An old Dominican church originally constructed in 1294 is now a “brand new” bookstore in the heart of Maastricht.
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Great job, Merkx + Girod! A perfect balance of old meets the new. We’ve collected a few more similar church renovation projects in a video (church repurposed into a gym, playground, houses, etc.). Watch here if interested: https://www.youtube.com/watch?v=Z_Pk2iPFGx8
That church was built when Maastricht was part of the episcopal principality of Liège, (in Belgium -30 km South of Maastricht) and it was “decommissioned” in 1794 – but, at least, it survived (unlike Liège’s St.Lambert cathedral, which was torn down and never rebuilt.
For the Maastricht church to be used as a bookstore was an interesting idea (and probably a better use of the structure than having it serve as a stable, a grain store or -as happened to some admittedly smaller churches I have seen in France, Italy or Spain- as an auto repair shop or as a pinball alley…
And (for Chris’ benefit), the Dutch economy is not “collapsing” – I am not so sure about Britain (or the US)…
Chris you need to be nutured. Its done. Get over it.
I love this idea. If a beautiful piece of architecture is not being used anymore, its great to give it a new purpose. And the bookstore is more likely to keep the site in good condition. The bike parking looked like a lot of fun, but I can see how quickly the structure could get damaged.
this is an abomination to history. it adds nothing and only takes from the austerity and majesty of the place. it is shameful. i’m aware that vendor fairs were common inside churches in the middle ages, but to install a gigantic black metal structure right in the middle is just tragic (and the rock gym is even worse!). are europeans resentful of their past? i don’t get it. and on top of it, who goes to bookstores anyway!? no wonder their economies are collapsing (except for Germany and Britain, and Norway who is funded by oil).
[…] We are simply awe-struck by Shinji Turner-Yamamoto’s Hanging Garden sculpture, which was recently installed in the abandoned Holy Cross Church of Cincinnati. The organic artwork consists of a living tree supported by an inverted, uprooted dead tree, delicately suspended in a deserted worship space. […]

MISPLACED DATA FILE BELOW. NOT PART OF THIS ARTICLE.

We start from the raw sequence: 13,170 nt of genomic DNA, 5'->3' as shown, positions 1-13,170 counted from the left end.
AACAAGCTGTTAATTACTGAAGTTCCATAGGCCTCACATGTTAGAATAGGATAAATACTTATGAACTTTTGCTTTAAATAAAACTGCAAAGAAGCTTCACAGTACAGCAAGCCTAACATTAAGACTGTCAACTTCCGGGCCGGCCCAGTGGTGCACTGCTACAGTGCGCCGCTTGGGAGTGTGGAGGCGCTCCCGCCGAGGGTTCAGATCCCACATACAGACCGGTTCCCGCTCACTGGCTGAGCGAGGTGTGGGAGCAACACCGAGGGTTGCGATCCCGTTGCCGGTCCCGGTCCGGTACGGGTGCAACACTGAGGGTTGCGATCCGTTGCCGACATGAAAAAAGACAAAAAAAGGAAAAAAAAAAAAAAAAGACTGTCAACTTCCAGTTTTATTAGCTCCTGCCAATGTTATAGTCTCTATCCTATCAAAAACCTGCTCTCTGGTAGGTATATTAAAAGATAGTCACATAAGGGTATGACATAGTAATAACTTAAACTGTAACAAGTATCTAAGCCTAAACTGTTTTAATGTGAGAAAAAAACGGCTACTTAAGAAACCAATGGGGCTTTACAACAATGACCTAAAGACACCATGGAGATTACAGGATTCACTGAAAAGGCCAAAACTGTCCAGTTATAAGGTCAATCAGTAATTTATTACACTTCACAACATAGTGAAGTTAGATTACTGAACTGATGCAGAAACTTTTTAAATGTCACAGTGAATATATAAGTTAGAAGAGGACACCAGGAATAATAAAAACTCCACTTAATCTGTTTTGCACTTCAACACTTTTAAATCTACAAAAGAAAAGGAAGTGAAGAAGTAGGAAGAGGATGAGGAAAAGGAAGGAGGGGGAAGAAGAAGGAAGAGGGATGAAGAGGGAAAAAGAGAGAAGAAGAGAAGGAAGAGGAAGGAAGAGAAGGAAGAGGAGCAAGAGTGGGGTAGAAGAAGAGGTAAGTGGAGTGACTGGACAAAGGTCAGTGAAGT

[…] Ancient Church Turned Modern Bookstore […]
i think that in certain instances reusing old buildings for new purposes can be good but i dont think that applies here.
Its clearly a magnificent gothic style cathedral. Its beautiful as is and placing a ton of books in the middle of a cathedral nave is really not a way to worship the architecture at all. any modernisation of a building from a former era should compliment the building in such a way that the authenticity and era in which it was created is shown and experienced.
Yeah, certain views of the books can look great but the way in which they have designed the space entirely takes away from the originality of the cathedral itself.
They should compliment eachother, exaggerate the beauty of one another. Instead here you see the new design entirely over powering the original to a point where it is lost – what a pity.
WOW! What a breathtaking space!
This is truly a magnificent place. I went there frequently while studying in Maastricht. The city also has a very high end hotel that utilizes an ancient church.
Really beautiful pictures. It’s always great to see architechture that is sensitive to the original build. I blogged your post here! http://blog.likeyougiveadamn.com/design/ancient-church-modern-bookstore/
I worship here: http://www.architectureweek.com/2006/0920/culture_1-1.html – A 15th Century Church in Bristol (UK) that has been converted into an indoor climbing centre.
magnificent. I’d worship there.
A great project, well worth covering. This was also the cover story in ArchitectureWeek last week:
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